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Going 360: Multiple perspectives on nationwide veterinarian shortage

Veterinarian: 'A lot of us feel like we just don’t get a break'
veterinarian shortage 360
Posted at 5:00 AM, Jul 28, 2022
and last updated 2022-07-28 10:19:28-04

KANSAS CITY, Mo. — The United States is facing its worst veterinarian shortage. According to industry experts, more and more vets are leaving due to mental health, work-life balance, injuries and higher-paying jobs.

The COVID-19 pandemic has only made the situation worse. Thousands of people adopted pets as they had more time working from home. This added to the demand for care while the ones providing that care are fewer and further between.

KSHB 41 is taking this story 360, talking to:

  • A concerned pet owner
  • A local shelter struggling to keep up
  • A working vet worried about burnout
  • The humane society offering low-cost medical care
  • A professor teaching the next generation of veterinarians

A concerned pet owner

Pet owners like Victoria Sinden have fewer options these days for medical care. She recently felt helpless after her 11-month-old dog, Coco, ran over a fence and injured her leg.

The thought of waiting six hours at her regular vet clinic was difficult to fathom as her pup was in intense pain. The clinic had cut back hours and closed on multiple days due to a staffing shortage.

“We chose the vet that we did because they have later hours, and they’ve since had to trim their hours,” Sinden said.

Sinden ended up traveling 30 minutes out to Johnson County to find Coco care that day.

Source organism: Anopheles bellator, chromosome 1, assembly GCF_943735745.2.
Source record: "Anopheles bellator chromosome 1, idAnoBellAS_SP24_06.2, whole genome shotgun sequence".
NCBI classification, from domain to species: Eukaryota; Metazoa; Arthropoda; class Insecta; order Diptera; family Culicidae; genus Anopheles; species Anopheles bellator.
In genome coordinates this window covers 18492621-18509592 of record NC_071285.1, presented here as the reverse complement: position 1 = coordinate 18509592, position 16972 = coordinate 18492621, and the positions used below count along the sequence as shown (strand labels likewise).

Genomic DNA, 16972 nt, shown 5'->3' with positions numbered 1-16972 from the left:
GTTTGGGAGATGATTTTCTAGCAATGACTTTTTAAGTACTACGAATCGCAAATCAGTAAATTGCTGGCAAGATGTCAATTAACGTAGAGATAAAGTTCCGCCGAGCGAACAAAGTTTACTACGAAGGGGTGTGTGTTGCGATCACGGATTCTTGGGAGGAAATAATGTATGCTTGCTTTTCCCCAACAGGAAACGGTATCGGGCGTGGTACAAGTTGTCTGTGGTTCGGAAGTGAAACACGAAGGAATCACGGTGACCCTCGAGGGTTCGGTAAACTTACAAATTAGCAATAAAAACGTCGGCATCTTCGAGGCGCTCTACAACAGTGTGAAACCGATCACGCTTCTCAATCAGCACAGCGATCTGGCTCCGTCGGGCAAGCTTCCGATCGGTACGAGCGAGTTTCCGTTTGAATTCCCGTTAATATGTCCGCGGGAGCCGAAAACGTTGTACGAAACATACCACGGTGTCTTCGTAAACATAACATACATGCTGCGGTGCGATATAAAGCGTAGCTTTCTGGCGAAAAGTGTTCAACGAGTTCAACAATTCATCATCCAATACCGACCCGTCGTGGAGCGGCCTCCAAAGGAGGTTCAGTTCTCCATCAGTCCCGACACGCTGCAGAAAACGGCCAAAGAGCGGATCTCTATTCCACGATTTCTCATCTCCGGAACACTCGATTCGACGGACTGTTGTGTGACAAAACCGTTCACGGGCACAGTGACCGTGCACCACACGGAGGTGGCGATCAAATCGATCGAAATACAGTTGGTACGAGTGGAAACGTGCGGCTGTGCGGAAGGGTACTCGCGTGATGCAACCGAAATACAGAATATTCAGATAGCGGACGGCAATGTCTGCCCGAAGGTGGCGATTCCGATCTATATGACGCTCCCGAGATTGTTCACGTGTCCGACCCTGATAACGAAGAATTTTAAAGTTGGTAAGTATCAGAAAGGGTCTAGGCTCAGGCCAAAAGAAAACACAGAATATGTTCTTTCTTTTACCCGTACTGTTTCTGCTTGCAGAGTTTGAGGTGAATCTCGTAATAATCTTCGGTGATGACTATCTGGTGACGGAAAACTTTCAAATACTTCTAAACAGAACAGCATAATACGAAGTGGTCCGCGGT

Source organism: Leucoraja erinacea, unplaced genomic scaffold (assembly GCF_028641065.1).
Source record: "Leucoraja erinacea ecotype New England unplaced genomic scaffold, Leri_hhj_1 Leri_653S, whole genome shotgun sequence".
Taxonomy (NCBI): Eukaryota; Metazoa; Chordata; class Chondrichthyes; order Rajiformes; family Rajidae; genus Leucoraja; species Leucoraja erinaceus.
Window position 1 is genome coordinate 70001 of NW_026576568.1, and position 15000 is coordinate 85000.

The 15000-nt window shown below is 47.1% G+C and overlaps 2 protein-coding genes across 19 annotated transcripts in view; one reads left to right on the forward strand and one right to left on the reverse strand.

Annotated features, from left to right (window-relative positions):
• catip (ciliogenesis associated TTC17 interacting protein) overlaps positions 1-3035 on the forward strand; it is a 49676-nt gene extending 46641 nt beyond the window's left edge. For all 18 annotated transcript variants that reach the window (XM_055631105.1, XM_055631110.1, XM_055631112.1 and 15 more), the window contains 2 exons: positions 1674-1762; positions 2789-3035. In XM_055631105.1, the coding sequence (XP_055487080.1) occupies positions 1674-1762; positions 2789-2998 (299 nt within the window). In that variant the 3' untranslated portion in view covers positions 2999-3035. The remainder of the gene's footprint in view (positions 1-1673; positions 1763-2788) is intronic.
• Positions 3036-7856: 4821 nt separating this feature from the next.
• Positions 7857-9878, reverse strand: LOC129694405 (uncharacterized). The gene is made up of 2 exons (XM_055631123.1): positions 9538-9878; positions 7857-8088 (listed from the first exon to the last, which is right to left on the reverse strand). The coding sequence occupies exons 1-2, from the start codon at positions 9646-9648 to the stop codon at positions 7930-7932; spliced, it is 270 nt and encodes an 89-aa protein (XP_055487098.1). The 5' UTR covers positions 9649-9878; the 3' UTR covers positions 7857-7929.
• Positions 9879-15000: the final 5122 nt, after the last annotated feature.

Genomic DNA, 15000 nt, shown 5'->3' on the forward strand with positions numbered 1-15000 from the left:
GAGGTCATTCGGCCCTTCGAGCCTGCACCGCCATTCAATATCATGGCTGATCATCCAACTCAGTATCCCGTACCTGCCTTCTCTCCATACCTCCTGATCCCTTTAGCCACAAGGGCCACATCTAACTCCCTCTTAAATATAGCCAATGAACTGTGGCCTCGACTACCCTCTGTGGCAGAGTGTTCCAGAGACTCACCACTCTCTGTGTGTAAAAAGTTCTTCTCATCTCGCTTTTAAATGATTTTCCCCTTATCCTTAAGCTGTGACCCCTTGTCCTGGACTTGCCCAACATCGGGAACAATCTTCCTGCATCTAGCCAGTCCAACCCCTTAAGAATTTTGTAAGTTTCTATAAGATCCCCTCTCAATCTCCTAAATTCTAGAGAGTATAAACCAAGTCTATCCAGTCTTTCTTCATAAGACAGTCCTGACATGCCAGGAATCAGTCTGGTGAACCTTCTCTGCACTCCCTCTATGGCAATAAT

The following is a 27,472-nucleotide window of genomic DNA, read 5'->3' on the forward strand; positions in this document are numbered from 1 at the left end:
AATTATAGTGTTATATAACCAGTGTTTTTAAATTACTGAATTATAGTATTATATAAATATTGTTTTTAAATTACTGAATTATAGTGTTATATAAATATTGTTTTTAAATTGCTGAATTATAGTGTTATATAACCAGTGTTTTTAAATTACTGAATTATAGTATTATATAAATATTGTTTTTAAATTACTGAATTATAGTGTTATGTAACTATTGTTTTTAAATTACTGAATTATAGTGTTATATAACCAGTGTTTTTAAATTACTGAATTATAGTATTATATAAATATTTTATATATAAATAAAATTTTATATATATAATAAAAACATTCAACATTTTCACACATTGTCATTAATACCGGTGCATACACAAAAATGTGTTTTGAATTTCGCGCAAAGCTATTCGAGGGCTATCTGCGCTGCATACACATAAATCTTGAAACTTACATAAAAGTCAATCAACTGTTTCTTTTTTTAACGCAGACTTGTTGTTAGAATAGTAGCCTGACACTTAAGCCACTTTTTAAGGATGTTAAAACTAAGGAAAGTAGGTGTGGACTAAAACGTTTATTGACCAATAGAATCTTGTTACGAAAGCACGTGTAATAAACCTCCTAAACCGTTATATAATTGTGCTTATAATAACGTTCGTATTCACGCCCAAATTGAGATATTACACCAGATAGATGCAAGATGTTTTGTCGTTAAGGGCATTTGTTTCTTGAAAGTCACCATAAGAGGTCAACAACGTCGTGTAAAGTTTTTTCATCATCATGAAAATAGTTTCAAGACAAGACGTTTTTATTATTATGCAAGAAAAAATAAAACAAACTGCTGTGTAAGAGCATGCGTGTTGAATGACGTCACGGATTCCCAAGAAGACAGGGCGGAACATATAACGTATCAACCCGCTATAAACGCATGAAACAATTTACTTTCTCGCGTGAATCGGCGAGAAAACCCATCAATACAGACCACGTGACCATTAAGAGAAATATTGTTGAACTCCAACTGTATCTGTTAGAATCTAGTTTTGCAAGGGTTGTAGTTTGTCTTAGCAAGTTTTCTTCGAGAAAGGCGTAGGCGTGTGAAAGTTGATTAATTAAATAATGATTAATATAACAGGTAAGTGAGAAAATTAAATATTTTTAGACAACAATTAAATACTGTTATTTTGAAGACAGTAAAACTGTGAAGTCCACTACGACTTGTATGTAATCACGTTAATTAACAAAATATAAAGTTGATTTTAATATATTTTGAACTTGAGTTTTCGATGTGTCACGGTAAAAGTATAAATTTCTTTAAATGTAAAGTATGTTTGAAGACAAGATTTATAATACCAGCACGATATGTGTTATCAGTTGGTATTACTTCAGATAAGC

“In order to accommodate them, you have to go a little bit further and widen your search. You can no longer just rely on neighborhood vet services,” Sinden said.

A local shelter

At KC Pet Project, the total intake of dogs and cats is the highest it has ever been during the shelter’s ten-year history. Strays, lost pets and owner-surrenders are a growing problem.

“This year, we are well on track to take in over 15,000 animals — that requires additional resources,” Tori Fugate, chief communications officer, said.

Fugate says only four vets on staff are full-time, and a fifth opening has not been filled for a year. With so many job openings around the country, hospitals and shelters are all competing for the same pool of candidates.

But more animals mean more demand for care. In June alone, the vet team performed nearly a thousand surgeries.

“Our veterinarians see everything here, so we almost act like an ER trauma center a lot of the days,” Fugate said. “There’s more animals coming in. That means more pressure on them to do these services and things like that.”

And not only are animals coming in at record highs, but they are also being adopted at record speed. Across the nation, this means a higher burden on corporate and private sectors.

A working vet 

For veterinarian Dr. Matthew Silvius, there is a method to the madness inside Eagle Animal Hospital in Riverside. But when you scale back the layers, he says many would see just how tired his staff is.

“A lot of us feel like we just don’t get a break,” Silvius said. “We signed up to help pets, and we want to be able to do that, but it becomes a strain on you mentally, that’s for sure.”

COVID-19 quarantines and work-from-home orders gave millions of Americans the push to adopt a pet. But it was around the same time veterinarians around the country quit due to mental health, work-life balance and higher-paying jobs.

That gap has not closed since.

“We’ll have owners get upset when they can’t get an appointment or can’t come see us, and it’s hard for us emotionally as well because we want to be there to help people,” Silvius said. “We all went into this industry because we care about pets, and so we don’t want to let people down.”